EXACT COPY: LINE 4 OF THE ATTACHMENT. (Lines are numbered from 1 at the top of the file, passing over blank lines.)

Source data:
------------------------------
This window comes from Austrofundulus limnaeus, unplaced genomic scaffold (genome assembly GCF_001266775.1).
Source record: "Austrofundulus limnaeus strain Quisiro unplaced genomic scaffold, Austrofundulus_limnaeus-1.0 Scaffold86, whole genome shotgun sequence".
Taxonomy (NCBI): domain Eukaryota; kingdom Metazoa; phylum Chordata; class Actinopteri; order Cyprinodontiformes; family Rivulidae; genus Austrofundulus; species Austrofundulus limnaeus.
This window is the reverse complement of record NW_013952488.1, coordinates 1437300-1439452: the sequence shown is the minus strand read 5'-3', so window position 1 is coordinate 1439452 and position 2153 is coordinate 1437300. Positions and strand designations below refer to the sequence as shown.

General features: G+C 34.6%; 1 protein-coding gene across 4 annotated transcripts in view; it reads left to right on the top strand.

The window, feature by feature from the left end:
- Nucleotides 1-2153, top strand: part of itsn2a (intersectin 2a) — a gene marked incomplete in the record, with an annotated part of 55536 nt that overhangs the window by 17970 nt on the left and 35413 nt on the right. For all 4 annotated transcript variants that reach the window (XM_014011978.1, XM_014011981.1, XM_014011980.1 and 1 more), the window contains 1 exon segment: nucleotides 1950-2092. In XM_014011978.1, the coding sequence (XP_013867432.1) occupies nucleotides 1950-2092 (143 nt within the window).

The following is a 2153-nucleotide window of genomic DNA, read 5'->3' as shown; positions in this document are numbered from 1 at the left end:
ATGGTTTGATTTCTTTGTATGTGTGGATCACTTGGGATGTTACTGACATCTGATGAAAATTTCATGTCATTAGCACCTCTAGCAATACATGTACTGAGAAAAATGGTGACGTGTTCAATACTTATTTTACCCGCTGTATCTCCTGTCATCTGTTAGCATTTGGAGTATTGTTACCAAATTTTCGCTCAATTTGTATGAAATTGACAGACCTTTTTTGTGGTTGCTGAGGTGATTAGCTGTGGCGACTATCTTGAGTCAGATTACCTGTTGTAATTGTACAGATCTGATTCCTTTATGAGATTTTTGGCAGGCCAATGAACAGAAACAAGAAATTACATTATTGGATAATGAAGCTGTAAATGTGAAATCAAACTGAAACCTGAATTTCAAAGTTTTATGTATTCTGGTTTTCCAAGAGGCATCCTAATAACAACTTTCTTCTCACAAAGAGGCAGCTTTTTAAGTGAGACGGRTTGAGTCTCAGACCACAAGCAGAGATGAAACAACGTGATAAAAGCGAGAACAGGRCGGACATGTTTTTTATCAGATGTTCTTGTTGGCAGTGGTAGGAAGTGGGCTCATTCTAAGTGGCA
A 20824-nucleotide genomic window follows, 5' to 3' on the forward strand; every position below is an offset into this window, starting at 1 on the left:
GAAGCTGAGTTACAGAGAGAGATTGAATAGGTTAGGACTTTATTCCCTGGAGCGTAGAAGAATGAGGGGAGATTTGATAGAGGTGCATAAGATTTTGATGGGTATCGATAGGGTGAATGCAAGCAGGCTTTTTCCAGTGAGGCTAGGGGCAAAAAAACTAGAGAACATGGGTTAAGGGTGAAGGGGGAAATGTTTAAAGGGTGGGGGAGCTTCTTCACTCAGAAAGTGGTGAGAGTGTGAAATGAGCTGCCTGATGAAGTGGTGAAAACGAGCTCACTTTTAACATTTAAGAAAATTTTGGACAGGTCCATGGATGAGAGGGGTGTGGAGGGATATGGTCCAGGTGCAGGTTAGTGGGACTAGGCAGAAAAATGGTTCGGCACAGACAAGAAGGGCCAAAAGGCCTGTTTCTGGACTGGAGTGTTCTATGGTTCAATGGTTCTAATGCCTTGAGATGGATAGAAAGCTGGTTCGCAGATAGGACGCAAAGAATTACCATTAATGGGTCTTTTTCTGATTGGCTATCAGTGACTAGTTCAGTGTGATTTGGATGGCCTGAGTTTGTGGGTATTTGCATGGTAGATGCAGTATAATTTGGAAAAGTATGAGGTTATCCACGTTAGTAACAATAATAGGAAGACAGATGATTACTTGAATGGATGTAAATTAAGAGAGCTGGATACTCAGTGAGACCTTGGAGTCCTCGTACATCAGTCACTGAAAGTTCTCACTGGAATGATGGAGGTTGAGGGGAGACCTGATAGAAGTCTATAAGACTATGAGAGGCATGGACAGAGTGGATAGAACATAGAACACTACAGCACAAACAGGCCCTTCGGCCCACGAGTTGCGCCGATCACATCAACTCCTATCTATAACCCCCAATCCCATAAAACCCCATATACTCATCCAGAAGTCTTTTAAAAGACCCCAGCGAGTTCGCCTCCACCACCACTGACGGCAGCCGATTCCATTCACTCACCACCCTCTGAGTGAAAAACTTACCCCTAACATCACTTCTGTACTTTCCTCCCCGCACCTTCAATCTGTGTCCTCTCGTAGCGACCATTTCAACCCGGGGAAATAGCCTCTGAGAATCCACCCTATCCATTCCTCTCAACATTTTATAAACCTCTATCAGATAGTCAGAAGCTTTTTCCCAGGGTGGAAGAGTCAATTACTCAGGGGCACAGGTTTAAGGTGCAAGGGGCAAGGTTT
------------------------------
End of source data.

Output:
This window is the reverse complement of record NW_013952488.1, coordinates 1437300-1439452: the sequence shown is the minus strand read 5'-3', so window position 1 is coordinate 1439452 and position 2153 is coordinate 1437300. Positions and strand designations below refer to the sequence as shown.